Reply

47 ¯\_(ツ)_/¯ March 29, 2017 at 12:09 pm

Even Guy Fieri eats vegetarian Ethiopian food.

http://www.dinersdriveinsdiveslocations.com/azla-california.html

When you’ve lost Guy …

Reply

48 JWatts March 29, 2017 at 1:25 pm

From the link:
“MARTIN’S BBQ JOINT

Like the name of the place clearly points out, this place is made for one thing which is BBQ! And trust us when we tell you that they do it remarkably well. Just like in Hawaii, they roast an entire pig and make it special with their secret signature sauces. Enjoy Ribs, Pulled Pork and more!

Address / Location:

7238 Nolensville Rd.
Nolensville, TN 37135”

And Martin’s is indeed excellent BBQ.

49 ¯\_(ツ)_/¯ March 29, 2017 at 2:20 pm

Are you looking at the paid link inserted into the “Azla California” review? For me the paid link is currently “On Site Taco Catering”.

50 ¯\_(ツ)_/¯ March 29, 2017 at 2:21 pm

If you are just saying Guy likes barbecue, sure. Even Bourdain likes barbecue.

51 The Other Jim March 29, 2017 at 12:36 pm

+several million to Hazel

Reply

52 Pipsterate March 29, 2017 at 3:08 pm

Definitely. I don’t see how food is apolitical at all, it seems very political to me.

Some new food rules have shown up in the last few years also, mostly from the right. Eating gluten free is now considered a sign that someone is a politically correct snowflake who probably doesn’t support Trumpism. Eating steak medium rare is now also apparently a sign of anti-Trump beliefs, since the POTUS likes his steak well done.

If someone happens to prefer steak medium rare, eats gluten free on the advice of their doctor, avoids carcinogenic or otherwise unhealthy foods, and knows how to pronounce a few of the words on an ethnic menu, it’s likely to offend a Trump voter.

I don’t really get Tyler’s idea with this post. Now that food has become culturally central, I don’t see how it could possibly avoid being political also. Even eating Kellog cereal has become a political statement.

Reply

53 TMC March 29, 2017 at 3:19 pm

“If someone happens to prefer steak medium rare, eats ….. it’s likely to offend a Trump voter.”

A sign of a Trump voter is that he doesn’t give a rat’s ass what you eat.

54 Yeah, but March 29, 2017 at 4:02 pm

New food rules from the right such as trans-fat bans, soda size laws, school lunch micro-management by the federal government?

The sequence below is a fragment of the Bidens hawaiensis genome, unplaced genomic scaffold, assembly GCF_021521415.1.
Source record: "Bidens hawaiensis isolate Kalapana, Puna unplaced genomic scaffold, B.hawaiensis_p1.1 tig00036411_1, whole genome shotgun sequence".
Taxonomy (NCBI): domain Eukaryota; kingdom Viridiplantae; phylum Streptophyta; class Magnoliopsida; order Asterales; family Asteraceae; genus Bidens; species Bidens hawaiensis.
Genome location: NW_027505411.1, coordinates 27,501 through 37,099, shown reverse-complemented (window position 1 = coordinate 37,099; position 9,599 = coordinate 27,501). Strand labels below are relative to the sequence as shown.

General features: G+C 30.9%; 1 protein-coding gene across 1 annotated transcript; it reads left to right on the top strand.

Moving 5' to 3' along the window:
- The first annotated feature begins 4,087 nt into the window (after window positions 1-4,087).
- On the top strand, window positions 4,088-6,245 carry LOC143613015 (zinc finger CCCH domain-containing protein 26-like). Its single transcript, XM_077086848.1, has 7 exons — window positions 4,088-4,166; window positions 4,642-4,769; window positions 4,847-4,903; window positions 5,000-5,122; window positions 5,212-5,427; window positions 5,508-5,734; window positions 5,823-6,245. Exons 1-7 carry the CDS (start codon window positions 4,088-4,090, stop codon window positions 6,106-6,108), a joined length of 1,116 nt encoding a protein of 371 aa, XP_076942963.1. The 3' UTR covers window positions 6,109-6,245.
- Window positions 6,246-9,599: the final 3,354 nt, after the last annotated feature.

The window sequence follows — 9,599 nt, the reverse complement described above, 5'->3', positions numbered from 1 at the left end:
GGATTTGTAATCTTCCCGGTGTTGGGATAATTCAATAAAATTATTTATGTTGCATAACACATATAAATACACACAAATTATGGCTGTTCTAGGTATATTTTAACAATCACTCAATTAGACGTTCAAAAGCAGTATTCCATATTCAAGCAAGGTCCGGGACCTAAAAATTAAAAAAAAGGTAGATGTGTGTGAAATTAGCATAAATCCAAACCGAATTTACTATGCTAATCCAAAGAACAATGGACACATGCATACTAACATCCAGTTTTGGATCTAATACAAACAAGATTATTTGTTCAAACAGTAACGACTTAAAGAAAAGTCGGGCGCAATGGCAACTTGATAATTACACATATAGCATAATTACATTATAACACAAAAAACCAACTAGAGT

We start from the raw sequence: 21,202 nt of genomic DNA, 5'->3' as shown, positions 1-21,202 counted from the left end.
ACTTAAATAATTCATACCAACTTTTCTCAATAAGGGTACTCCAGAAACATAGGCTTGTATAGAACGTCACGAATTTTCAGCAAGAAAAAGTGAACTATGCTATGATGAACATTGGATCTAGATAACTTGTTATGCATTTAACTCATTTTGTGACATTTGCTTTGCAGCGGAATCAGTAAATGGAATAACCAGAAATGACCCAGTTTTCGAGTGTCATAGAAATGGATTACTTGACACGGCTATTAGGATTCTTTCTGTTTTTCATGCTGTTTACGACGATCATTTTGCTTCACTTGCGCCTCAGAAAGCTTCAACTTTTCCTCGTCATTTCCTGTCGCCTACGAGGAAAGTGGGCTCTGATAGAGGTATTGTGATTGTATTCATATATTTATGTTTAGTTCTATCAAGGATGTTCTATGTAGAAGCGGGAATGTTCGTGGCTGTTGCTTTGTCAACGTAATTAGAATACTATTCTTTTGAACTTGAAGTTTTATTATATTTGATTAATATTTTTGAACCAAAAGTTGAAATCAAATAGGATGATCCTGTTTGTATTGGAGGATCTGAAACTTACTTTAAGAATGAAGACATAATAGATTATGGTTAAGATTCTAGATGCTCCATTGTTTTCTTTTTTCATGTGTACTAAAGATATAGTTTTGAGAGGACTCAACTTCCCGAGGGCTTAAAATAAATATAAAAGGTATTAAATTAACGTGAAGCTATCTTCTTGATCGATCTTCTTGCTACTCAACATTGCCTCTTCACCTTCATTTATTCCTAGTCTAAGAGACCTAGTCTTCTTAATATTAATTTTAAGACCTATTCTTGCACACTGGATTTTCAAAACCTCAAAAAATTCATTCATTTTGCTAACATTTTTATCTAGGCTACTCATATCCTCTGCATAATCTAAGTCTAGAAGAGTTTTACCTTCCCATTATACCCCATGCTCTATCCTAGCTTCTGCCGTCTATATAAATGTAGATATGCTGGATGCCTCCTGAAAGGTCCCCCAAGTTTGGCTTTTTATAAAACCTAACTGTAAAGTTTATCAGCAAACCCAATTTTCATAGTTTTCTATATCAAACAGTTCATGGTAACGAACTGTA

55 Anon7 March 29, 2017 at 4:41 pm

The person who eats gluten free as a result of a bona fide medical diagnosis is very rare and the rest of the people who insist loudly on eating gluten free because they think it confers some major health benefit are idiots, but evil capitalism does cater to their idiocy. Likewise, there are unhealthy diets but few foods are inherently unhealthy. What food is completely “carcinogenic free” (I’m waiting for the next fad)? This is one area where the left–which constantly laments the alleged continuing influence of the Puritans–has become puritanical.

56 ¯\_(ツ)_/¯ March 29, 2017 at 11:12 am

Good catch. Many on the right disagree on many things, but they can agree to be anti-left. If the left seeks out tasty immigrant food, there is a double reason to oppose. As we saw, “a taco truck on every corner” becomes a wedge issue.

Reply

57 Danny March 29, 2017 at 2:20 am

Isn’t it mostly a matter of age? A 55 year old pundit in 2017 shouldn’t compare itself with his 25 year old self in 1987, but with a 55 year pundit in 1987. I’m sure those pundits born in 1932 weren’t into pop music much, and probably preferred restaurants.

Reply

58 Thanatos Savehn March 29, 2017 at 3:21 am

Bland food produced Newton and Hume. Solve for the equilibrium.

Reply

59 dearieme March 29, 2017 at 6:54 am

Newton was famous for his love of English mustard, and horseradish sauce. Hume guzzled Haggis. Both enjoyed smoked fish. Nothing bland about those diets.

Must be true: I read it in the NYT.

Reply

60 Thiago Ribeiro March 29, 2017 at 7:43 am

Kim Philby liked Worcestershire sauce .

Reply

61 mkt42 March 29, 2017 at 4:01 am

I’m reminded of the quote from _When Harry Met Sally_:

“Restaurants are to people in the 80s what theater was to people in the 60s.”

The rest of the dialog in the scene is quoted here:
http://www.moviequotedb.com/movies/when-harry-met-sally/quote_26038.html

Reply

62 Peter Akuleyev March 29, 2017 at 4:45 am

This is not good news for professor Cowen, who tends to write quite perceptively about music, but apparently is undiscerning when it comes to food. Of course, as one ages one’s taste buds and olfactory senses decline faster than one’s ability to appreciate music.

Reply

63 Axa March 29, 2017 at 6:16 am